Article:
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I have to answer a question about a sub-task of my thesis: Can the bacteria X produce the protein Y?

I searched of course Google and BLAST. There is no data supporting that this specific bacteria ever produced this protein sequence.

However, my thesis supervisor wants me to go deeper[1], but I don't know how to do it in silico in a way to offer a proper answer.

What I'm thinking of doing with the data at hand is to create a DB on localhost with all the versions of the protein listed in BLAST (I'm using ruby, not sure how can I fetch all this data in FASTA format yet, but I'll figure it out), and all the strains of the bacteria listed in BLAST and perform a fuzzy string matching.

That's like brute-forcing. After I have a possible score I can get the closest score of them all, study it a bit and then submit my answer.

Is there any other way to attack this problem in order to submit a proper, at least partially polished answer?

NOTE: I don't have access to any lab, any experiment must be performed in silico.

[1] My supervisor believes that IF this bacteria needed this protein it WOULD be able to to produce it at will without undergoing mutations. And since his level of dedication and knowledge revolving molecular biology is scary, it's kind of hard to believe that he is wrong.

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I am coming from the wet lab - and my experience is that you can clone practically every gene into a fitting vector and express is in bacteria. You need the right regulatory sequences (promotors and so on), but it is possible. The question, if this protein is produced in big amount and if it soluble is something different. Also many proteins are modified posttranslationally which is something bacteria cannot do. –  Chris Jul 14 at 6:12
    
Hello Chris. I'm not interested in to cloning anything but thanks for the info. –  atmosx Jul 14 at 6:20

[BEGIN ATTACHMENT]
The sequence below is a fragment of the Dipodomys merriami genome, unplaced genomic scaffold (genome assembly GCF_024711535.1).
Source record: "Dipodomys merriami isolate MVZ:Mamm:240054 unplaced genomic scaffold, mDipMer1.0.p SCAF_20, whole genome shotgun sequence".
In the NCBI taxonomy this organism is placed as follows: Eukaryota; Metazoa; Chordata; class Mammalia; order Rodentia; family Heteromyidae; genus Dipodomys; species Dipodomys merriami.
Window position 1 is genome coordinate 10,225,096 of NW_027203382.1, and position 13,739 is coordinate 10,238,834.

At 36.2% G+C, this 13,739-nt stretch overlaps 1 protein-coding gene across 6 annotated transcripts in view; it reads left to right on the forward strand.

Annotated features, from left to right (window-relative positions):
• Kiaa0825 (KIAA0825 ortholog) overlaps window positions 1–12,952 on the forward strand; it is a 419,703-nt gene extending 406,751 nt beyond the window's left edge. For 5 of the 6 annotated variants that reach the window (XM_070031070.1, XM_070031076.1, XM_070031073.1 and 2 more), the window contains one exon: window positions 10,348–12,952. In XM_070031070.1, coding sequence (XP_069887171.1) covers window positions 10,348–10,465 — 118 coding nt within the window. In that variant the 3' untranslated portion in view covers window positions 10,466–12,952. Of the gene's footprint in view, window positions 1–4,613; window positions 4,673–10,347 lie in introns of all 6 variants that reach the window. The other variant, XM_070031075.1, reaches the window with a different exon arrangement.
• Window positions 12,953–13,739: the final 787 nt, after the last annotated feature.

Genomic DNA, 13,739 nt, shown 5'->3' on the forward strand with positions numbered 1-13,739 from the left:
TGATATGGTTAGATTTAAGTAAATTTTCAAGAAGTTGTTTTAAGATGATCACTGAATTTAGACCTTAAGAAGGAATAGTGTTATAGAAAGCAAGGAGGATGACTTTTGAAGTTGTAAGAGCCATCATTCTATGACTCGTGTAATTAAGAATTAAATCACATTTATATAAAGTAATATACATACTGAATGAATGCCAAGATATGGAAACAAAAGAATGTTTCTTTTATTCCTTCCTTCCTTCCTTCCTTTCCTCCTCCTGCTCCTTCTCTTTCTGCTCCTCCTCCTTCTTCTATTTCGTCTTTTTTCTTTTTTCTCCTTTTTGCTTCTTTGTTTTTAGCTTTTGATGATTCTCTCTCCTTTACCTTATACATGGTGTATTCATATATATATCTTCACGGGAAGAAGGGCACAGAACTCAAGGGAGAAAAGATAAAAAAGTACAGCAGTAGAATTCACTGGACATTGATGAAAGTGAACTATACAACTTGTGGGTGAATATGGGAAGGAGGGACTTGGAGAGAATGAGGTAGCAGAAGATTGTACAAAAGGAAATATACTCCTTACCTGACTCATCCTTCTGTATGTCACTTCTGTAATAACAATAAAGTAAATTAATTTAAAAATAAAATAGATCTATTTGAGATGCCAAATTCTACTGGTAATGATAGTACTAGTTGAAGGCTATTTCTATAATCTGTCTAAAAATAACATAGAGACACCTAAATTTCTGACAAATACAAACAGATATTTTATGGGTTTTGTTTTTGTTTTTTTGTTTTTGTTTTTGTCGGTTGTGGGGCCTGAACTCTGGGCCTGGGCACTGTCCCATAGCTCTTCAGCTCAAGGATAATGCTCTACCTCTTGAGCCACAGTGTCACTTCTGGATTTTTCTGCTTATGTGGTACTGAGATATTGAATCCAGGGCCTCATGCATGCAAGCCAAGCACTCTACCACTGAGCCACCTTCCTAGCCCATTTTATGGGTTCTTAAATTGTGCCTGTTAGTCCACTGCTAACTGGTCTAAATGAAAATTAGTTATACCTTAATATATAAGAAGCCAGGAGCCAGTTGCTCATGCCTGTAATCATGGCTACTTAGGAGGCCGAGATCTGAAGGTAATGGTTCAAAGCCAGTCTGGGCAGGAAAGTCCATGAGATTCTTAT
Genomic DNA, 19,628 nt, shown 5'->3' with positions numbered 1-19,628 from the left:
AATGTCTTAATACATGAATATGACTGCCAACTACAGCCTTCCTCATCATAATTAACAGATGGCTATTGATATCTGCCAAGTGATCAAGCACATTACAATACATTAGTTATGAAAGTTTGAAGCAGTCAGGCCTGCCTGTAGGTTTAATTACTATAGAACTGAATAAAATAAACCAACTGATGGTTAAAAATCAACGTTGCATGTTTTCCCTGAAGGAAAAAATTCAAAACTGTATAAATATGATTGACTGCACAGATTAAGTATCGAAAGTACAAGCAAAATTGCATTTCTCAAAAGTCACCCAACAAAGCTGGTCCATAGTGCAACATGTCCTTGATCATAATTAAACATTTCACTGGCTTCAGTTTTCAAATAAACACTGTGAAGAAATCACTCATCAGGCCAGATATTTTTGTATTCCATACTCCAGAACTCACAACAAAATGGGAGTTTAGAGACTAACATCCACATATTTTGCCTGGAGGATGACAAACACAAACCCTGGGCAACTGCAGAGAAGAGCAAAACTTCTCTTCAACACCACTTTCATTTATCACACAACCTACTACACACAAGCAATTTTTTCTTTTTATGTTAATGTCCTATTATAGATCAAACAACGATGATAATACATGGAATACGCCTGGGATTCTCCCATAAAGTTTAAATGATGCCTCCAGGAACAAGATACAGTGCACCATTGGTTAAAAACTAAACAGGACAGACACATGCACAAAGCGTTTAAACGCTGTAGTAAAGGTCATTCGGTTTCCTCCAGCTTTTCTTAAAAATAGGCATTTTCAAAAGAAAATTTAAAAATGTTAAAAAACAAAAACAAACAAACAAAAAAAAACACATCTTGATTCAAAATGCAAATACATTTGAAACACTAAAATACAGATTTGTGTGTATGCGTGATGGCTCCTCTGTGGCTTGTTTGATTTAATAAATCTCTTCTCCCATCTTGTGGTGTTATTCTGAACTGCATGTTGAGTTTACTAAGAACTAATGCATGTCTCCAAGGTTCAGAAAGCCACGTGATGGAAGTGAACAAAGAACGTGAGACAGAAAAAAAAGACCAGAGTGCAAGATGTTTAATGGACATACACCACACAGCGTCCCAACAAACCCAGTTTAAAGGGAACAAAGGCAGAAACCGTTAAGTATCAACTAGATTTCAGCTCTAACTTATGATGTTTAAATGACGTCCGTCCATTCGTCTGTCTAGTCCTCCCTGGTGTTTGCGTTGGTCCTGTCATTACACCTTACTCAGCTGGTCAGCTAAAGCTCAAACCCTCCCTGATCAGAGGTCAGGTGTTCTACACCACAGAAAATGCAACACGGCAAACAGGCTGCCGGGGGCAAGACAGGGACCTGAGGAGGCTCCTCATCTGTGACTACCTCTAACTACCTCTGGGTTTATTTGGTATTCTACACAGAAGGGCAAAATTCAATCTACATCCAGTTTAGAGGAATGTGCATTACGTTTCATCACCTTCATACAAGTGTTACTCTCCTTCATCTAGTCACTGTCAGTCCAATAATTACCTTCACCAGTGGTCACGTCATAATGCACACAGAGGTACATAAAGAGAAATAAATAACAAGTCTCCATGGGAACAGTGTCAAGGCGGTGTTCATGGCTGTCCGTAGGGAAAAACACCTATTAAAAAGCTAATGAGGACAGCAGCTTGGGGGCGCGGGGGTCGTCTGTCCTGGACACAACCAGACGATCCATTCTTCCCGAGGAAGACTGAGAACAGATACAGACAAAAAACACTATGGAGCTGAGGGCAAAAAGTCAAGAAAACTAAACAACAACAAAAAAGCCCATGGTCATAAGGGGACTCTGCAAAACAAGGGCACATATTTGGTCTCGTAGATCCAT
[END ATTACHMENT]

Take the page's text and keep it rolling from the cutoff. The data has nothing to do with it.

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I understood that. I simply wanted to add some comment on the practical side of this problem, this might help you as well? –  Chris Jul 14 at 6:31
    
Of course @Chris, I will mention to my paper that it's possible to achieve the wanted result with cloning. Without your comment I wouldn't had that extra paragraph, which will make my paper better anyway :-) ... So thank you again! –  atmosx Jul 14 at 7:04
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you can predict an ORF from DNA/RNA sequence but you cannot be sure if the protein is produced. You can either do LC-MS to see if signature peptides are produced or use molecular bio experiments as Chris suggested. You can also tag your sequence with GFP and see if it expresses. –  WYSIWYG Jul 17 at 9:01

1 Answer 1

up vote 1 down vote accepted

Your problem will finally boil down to searching your sequence in the Blast databases. Performing Blast seems to be probably the best way to find out if your bacteria has that specific protein expressed or not. If you could not find it in the nearest species using Blast, then try running PSI-BLAST, which would return you distant homologs, by which you can see if your protein is expressed in the other bacterial species.

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I'm on to something using blast (I dropped out the idea of writing my own script to do this as soon as I played around with BLAST). I know that E. Coli can produce my protein (it's documented) at protein level. I couldn't find a perfect match thought, I've found a 74% positive match. Then searched about Desulfovibrio and found a 75% positive match (for a specific strain). I think it's enough, I can't take the risk to answer the question in a definitive way but, it's enough data to give some food for thought and possible direction. Comments are more than welcomed! Ty! –  atmosx Jul 14 at 11:42

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